You know, sometimes when I watch young players during a softball game, I can’t help but notice how they often seem frozen when fielding a ball. It’s a bit like a deer in the headlights, isn’t it? To help them overcome this, I’ve devised a fun yet effective drill that’s perfect for beginners. It’s meant to get them accustomed to fielding swiftly, and making an automatic throw to first. And guess what? We’ve fondly named it ‘Roll and Go.’
Let’s Roll with ‘Roll and Go’
Most suitable for our tiny future stars aged between 4-7, this drill involves a simple setup. You have one player positioned at the home plate holding a softball, another one at the pitcher’s spot, and one more player all set at the first base. The magic begins when the player at home plate rolls the ball towards the pitcher, and then dashes off towards the first base. The pitcher’s challenge is to swiftly field the ball and make a clean, quick throw to the first base to stop the runner.
What’s the Goal?
For the budding pitcher, the drill ensures that the rolled ball is a breeze to field. The primary focus here is to adeptly pick up the ball and aim for a swift throw to the first base. Meanwhile, the first baseman gets a hands-on experience in receiving throws at first. And the runner, they should practice running all the way THROUGH the first base. This keeps everyone on their toes!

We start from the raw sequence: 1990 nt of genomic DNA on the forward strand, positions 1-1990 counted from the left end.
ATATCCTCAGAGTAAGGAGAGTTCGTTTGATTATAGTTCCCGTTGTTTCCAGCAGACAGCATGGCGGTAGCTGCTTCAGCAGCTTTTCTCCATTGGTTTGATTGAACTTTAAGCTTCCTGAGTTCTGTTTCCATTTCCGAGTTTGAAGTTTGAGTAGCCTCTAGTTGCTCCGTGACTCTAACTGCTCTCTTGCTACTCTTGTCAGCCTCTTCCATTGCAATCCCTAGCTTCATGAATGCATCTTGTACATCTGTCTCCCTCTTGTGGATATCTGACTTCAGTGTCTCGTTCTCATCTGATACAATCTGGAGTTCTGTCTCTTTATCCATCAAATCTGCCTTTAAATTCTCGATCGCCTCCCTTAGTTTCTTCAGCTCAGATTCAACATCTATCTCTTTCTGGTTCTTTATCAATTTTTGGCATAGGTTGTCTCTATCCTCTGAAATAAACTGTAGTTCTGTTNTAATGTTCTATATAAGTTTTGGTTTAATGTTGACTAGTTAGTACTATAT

Shaking it Up a Little
To keep the drill engaging, we do have some variations. In the initial stages, the coach could give the runner a bit of a head start by signaling “Go” a few seconds after the ball is rolled. This makes the plays pretty close at the first base, adding a thrilling edge. As our little champs get better at throwing to the first base, we can up the ante by having them start from the shortstop position.
But we aren’t stopping there! ‘Roll and Go’ can also be transformed into an outfield drill by moving the fielders outwards and introducing 2nd baseman and shortstop positions. In this version, the outfield players should focus on throwing the ball to the second base (remember, the cut-off man is your friend!). A coach at first base can give instructions to the base runner, whether to run straight through first base or round it off and dash towards the second base. This really helps the runners learn to keep an eye out for their base coach.
What’s better than a drill that’s fun, engaging, and slightly competitive? The kids absolutely love ‘Roll and Go.’ It’s an exciting way to get several players involved in a single play, and trust me, the competitive edge just adds to the fun. So, why not give it a roll?